It was the position of the government that under the Internal Revenue laws the appellant, as the holder of a Federal Retail Liquor Dealer's Stamp, was permitted to sell distilled spirits in quantities of less than five wine gallons to the same person at the same time and, under the Internal Revenue laws, the appellant, as the holder of a Federal Wholesale Liquor Dealer's stamp, was permitted to sell in quantities of five wine gallons or more to the same person at the same time, but that under the provisions of 27 U.S.C.A. § 203(c) (1) the appellant was not permitted to sell to trade buyers for resale unless he was the holder of a basic permit; that appellant had never applied for a basic permit and has never been issued a basic permit at any time, and that accordingly he had no right to purchase distilled spirits at wholesale for resale to trade buyers. That he did purchase for resale at wholesale is beyond dispute. Upon conviction, the appellant was sentenced to a period of imprisonment of 3 months and a fine of $1500.00 on Count 1 and to pay a fine of $1,000.00 on Count 3, the appellant to be imprisoned until payment of the fines or until otherwise discharged as provided by law.
Appellant raises five points on appeal to this court. They will be considered in the order in which they appear in appellant's brief.
Appellant's first point goes to Count 1. Appellant claims that "Count 1 of the indictment does not charge an offense against the United States in that it does not contain the essential facts of the offense intended to be charged". One of the principal cases relied on is Harris v. United States, 8 Cir., 1939, 104 F.2d 41, 44. In that case the first paragraph of the indictment charged defendant with making "a false `Statement of Mailing'" and later in the second paragraph referred to the instrument as a "receipt". The court concluded that two different instruments were contemplated; therefore the charge against defendant was ambiguous or at least not clear. To establish a crime, it was necessary that the paper be properly identified and this was not done. In the instant case, there was no question of proper identification. The statute violated was clearly set forth. Appellant was aware, or could have been made aware, of the offense being charged. The material facts constituting the offense were alleged. Failure to state every fact concerning the offense does not destroy the entire pleading. In short, in the Harris case the indictment was flagrantly deficient. It and the other cases cited by appellant are not authority for appellant's contention.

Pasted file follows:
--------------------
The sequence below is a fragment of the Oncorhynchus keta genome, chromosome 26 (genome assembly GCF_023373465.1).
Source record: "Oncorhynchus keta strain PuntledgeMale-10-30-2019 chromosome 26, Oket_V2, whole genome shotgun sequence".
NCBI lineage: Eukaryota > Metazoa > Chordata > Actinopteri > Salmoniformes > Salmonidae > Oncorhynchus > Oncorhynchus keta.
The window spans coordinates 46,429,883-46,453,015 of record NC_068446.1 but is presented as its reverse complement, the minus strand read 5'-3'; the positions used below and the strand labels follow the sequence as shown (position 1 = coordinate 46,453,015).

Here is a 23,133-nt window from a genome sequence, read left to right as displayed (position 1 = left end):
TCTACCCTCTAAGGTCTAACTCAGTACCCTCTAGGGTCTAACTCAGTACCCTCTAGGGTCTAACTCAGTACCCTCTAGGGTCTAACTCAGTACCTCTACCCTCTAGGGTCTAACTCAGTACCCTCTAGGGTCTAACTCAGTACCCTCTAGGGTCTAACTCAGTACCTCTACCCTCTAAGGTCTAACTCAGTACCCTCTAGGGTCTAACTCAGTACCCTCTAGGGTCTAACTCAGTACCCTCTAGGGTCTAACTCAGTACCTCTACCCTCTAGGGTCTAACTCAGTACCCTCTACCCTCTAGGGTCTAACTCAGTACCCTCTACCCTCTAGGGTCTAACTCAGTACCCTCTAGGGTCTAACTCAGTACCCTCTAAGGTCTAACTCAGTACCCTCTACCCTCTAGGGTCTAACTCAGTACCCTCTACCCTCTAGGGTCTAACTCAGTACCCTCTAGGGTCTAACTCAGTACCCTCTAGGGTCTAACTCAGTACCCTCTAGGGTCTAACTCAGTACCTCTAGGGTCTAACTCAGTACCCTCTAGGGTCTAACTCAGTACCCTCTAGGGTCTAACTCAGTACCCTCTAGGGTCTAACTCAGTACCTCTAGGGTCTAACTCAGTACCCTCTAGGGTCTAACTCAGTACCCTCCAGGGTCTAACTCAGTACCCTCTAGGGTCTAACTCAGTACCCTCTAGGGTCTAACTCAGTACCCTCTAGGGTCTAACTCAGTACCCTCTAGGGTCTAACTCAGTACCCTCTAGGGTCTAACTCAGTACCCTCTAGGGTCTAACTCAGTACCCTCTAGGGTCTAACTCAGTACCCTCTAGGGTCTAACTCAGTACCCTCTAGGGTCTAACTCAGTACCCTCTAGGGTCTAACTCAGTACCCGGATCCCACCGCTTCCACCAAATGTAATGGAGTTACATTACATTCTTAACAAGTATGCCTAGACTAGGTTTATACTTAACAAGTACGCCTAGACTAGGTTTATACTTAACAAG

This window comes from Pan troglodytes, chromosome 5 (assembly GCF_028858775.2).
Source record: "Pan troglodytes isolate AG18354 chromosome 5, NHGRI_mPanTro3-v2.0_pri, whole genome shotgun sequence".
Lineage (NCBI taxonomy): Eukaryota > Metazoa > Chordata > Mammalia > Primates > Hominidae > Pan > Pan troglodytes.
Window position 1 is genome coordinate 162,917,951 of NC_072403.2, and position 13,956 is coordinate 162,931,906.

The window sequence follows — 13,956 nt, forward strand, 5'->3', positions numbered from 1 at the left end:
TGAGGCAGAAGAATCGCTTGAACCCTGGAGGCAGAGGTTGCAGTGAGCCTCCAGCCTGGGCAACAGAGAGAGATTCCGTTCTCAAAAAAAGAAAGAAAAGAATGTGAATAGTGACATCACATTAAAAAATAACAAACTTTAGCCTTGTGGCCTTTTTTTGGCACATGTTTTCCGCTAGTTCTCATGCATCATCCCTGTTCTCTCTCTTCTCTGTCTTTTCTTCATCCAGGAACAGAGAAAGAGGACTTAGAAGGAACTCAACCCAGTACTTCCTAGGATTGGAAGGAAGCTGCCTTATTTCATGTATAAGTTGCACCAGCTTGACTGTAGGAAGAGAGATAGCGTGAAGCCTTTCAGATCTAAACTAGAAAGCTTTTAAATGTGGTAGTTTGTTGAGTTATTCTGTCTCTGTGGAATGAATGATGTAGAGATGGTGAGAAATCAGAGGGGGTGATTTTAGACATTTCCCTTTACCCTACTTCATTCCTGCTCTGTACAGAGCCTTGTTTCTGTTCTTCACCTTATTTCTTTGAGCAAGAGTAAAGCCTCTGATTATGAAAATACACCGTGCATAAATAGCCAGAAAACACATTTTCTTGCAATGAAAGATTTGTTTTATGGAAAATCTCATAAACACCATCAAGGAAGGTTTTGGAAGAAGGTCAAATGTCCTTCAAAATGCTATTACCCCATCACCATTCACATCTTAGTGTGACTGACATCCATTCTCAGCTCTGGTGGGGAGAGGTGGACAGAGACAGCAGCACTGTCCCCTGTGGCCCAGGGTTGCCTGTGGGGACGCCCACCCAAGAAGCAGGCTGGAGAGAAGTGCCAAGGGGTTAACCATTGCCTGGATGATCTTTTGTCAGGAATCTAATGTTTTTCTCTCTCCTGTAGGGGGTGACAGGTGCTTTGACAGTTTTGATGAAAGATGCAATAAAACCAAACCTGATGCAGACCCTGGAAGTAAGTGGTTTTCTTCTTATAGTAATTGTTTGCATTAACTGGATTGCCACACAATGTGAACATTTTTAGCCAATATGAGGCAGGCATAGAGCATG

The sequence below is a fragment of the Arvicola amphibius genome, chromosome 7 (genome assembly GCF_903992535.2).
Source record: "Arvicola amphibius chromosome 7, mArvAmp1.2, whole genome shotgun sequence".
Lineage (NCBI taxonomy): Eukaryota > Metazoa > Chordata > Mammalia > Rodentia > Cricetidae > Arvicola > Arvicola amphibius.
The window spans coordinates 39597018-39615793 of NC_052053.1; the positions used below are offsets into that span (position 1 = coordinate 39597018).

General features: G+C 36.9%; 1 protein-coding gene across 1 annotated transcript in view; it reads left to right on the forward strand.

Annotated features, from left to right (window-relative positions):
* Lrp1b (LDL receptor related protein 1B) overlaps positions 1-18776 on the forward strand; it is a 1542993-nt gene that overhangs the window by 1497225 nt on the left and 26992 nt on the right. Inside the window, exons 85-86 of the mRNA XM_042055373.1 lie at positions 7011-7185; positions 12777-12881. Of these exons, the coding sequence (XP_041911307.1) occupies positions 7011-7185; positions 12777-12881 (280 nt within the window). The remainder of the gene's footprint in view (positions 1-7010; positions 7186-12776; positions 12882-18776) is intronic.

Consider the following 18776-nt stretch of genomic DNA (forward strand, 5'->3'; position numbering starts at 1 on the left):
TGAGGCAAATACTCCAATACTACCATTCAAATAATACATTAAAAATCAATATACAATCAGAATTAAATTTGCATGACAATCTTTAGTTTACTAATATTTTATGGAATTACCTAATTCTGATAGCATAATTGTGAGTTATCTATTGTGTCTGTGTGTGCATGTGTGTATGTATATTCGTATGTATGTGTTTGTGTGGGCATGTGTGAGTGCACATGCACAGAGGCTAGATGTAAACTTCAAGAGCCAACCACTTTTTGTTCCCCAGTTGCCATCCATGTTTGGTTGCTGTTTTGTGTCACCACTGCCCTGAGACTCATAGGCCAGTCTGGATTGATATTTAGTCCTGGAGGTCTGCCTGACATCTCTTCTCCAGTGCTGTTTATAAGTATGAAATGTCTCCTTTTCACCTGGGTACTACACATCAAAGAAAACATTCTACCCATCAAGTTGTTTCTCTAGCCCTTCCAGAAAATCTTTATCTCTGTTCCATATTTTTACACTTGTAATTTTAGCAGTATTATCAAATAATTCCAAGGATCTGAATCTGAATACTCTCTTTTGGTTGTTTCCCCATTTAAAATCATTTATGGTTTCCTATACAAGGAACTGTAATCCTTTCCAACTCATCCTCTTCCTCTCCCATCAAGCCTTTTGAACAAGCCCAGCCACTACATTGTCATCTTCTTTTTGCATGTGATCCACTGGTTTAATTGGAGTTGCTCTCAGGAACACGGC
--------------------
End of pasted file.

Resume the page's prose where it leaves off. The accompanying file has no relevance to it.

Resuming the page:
With reference to the question of sufficiency of the indictment, the trial court, in denying appellant's motion to dismiss Count 1, stated:
"The purpose of an indictment is to acquaint a defendant with the offense with which he is charged so that he can prepare his defense and protect himself against double jeopardy. As defendant points out, Count 1 does not allege that Hanf is a person who is required by law to keep such records and make such reports as are set forth in this count. However, that this indictment acquaints the defendant with the charge is evident, and in view of the charge that he unlawfully failed to comply with the statute, to all intent and purposes he is informed that he is one of the persons who is required under the law to keep such records and file such reports. A reading of the indictment would permit no other interpretation, and defendant was fully acquainted with the Government's contention that he was required under the law to make such records and to file such reports as fully as if a formal statement in the indictment was made to that effect."